After the Doctor finds Clara, there is a figure there, standing with his back to them, and he too, is the Doctor, but not one of the 11. He is the one who failed to be the “Doctor,” and he will be played by John Hurt. A huge, amazing, wonderful twist. Just when I thought I couldn’t look forward the 50th anniversary episode any more than I do, Moffat goes and does this. Who’s this incarnation of the Doctor? Is he a pre-Doctor version? Is he a future Doctor? The coming Valeyard? So many new questions!
The Good: I think we can all agree that the digital wizardry that brought several of the previous Doctors back to life was well done and much appreciated. It was great to see them, and how Clara was always there. I also think the resolution to the Clara plot was well done and really redeems many of the shortcomings it had all season. Now we can get on to something that doesn’t involve the “impossible girl.” The return of River Song was greatly appreciated as well. Even though I will always hope for more River in the future, I think this was a proper farewell with acceptable closure, unless, of course, you hate endings as much as I do. Regardless, it was very well done, with some dialogue that I will certainly be talking about again. Lastly, Vastra, Jenny, and Strax. I’ve grown to love these three together, and am secretly hoping for them to be in a show of their own.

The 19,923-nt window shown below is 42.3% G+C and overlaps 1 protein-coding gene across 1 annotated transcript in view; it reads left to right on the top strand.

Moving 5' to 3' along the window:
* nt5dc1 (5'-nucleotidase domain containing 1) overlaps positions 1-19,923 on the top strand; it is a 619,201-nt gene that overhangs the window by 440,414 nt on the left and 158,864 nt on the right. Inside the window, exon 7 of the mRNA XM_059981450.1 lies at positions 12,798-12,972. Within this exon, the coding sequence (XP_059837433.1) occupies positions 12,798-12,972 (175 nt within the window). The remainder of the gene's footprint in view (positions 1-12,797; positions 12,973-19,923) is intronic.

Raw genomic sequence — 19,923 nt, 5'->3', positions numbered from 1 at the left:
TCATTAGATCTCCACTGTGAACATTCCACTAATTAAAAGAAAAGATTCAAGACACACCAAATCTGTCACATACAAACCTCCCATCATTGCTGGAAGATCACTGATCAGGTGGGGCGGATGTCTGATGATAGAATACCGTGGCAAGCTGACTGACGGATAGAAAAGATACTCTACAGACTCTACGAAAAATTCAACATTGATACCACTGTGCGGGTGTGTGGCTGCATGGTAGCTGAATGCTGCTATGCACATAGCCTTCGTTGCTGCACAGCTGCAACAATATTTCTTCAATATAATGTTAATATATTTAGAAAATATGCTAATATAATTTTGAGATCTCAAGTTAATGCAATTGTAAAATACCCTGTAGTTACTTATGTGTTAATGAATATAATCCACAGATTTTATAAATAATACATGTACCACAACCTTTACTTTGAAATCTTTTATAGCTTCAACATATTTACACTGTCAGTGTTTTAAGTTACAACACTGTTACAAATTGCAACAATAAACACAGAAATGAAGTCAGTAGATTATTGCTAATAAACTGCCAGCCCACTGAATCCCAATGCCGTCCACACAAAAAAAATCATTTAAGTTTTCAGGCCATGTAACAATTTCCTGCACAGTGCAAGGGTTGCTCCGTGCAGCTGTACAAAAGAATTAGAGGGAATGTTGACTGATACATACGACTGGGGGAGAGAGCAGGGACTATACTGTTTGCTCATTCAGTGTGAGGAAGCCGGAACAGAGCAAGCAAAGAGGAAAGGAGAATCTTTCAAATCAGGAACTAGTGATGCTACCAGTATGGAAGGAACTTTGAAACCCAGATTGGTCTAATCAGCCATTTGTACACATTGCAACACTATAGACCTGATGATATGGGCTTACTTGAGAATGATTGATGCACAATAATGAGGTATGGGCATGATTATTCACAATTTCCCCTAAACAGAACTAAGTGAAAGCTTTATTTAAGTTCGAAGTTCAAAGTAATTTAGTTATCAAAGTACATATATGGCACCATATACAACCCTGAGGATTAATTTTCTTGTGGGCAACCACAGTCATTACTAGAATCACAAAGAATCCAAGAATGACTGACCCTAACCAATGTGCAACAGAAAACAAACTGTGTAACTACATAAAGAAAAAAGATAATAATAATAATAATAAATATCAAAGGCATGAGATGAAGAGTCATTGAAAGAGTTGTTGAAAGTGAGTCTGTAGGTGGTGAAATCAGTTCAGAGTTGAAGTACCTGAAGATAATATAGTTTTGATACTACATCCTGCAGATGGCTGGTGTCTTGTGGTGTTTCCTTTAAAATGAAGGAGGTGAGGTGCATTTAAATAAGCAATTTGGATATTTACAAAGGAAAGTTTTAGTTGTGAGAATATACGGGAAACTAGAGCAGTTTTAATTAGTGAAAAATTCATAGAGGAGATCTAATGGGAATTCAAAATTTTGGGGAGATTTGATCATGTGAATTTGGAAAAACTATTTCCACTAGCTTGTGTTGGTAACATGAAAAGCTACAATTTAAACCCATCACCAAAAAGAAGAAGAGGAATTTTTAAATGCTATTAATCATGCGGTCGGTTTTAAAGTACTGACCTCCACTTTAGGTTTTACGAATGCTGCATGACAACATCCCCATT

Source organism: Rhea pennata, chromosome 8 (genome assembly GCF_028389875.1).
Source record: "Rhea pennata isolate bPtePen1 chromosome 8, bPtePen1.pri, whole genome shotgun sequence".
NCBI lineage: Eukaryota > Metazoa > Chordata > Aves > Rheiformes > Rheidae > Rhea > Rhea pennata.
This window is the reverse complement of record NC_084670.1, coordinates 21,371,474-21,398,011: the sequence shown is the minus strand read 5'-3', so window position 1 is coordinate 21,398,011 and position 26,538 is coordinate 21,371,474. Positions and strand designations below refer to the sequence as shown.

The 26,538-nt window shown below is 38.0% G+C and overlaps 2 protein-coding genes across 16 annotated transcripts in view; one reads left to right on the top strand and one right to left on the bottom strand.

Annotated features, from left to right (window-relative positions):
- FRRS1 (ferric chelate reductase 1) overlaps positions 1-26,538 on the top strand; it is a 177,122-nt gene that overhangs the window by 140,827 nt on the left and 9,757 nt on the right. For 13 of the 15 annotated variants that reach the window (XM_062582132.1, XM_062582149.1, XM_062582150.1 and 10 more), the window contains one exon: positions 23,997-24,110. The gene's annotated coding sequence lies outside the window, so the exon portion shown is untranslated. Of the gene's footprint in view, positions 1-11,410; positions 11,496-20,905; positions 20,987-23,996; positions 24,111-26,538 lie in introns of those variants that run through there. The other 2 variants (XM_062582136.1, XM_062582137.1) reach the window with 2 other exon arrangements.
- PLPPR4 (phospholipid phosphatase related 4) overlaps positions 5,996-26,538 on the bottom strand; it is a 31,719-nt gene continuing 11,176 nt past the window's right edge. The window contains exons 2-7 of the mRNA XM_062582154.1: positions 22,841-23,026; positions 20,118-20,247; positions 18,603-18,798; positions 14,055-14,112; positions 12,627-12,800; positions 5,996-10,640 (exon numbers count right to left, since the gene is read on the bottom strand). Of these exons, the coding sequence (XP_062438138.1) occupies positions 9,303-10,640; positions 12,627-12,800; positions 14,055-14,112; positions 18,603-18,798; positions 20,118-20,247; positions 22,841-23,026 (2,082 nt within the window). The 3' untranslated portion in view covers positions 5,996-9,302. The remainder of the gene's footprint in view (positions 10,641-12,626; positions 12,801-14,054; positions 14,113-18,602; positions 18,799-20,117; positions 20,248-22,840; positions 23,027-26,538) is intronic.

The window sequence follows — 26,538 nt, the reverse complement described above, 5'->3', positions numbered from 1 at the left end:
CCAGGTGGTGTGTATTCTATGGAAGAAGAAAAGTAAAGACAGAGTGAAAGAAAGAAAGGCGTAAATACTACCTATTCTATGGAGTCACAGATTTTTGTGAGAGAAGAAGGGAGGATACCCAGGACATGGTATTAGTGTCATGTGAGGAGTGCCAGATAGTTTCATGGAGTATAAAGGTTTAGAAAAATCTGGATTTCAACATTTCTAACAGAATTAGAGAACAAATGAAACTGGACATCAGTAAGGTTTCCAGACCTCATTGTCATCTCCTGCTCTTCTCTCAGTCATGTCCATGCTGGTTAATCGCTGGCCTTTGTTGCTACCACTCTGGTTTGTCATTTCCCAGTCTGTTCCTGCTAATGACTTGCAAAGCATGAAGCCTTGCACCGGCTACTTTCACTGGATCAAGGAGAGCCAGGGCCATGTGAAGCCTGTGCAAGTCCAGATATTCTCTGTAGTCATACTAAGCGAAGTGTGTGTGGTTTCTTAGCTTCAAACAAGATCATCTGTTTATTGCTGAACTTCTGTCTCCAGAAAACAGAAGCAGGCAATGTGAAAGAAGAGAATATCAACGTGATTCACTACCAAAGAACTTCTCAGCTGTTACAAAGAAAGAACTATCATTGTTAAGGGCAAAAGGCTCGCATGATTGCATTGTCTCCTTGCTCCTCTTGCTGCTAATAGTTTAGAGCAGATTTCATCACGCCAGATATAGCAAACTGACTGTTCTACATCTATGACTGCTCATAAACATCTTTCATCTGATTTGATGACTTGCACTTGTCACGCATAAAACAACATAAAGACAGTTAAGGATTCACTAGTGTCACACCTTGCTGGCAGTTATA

The maybe not-so-good I understand the significance of the Great Intelligence, but it seemed more like a plot device than anything else. Not that plot devices are inherently bad, mind you. I mean, we need things to drive the plot onward. But that’s all it felt like. It was reminiscent of “The Angels Take Manhattan,” really, where these were just sort of cardboard cut-out ways to get to the real stuff that was going on. Still, I can overlook that because of what it brought about.
The Rating: 5 out of 5 stars.
The last 5 minutes alone is worth the price of admission. What did you guys think of the finale?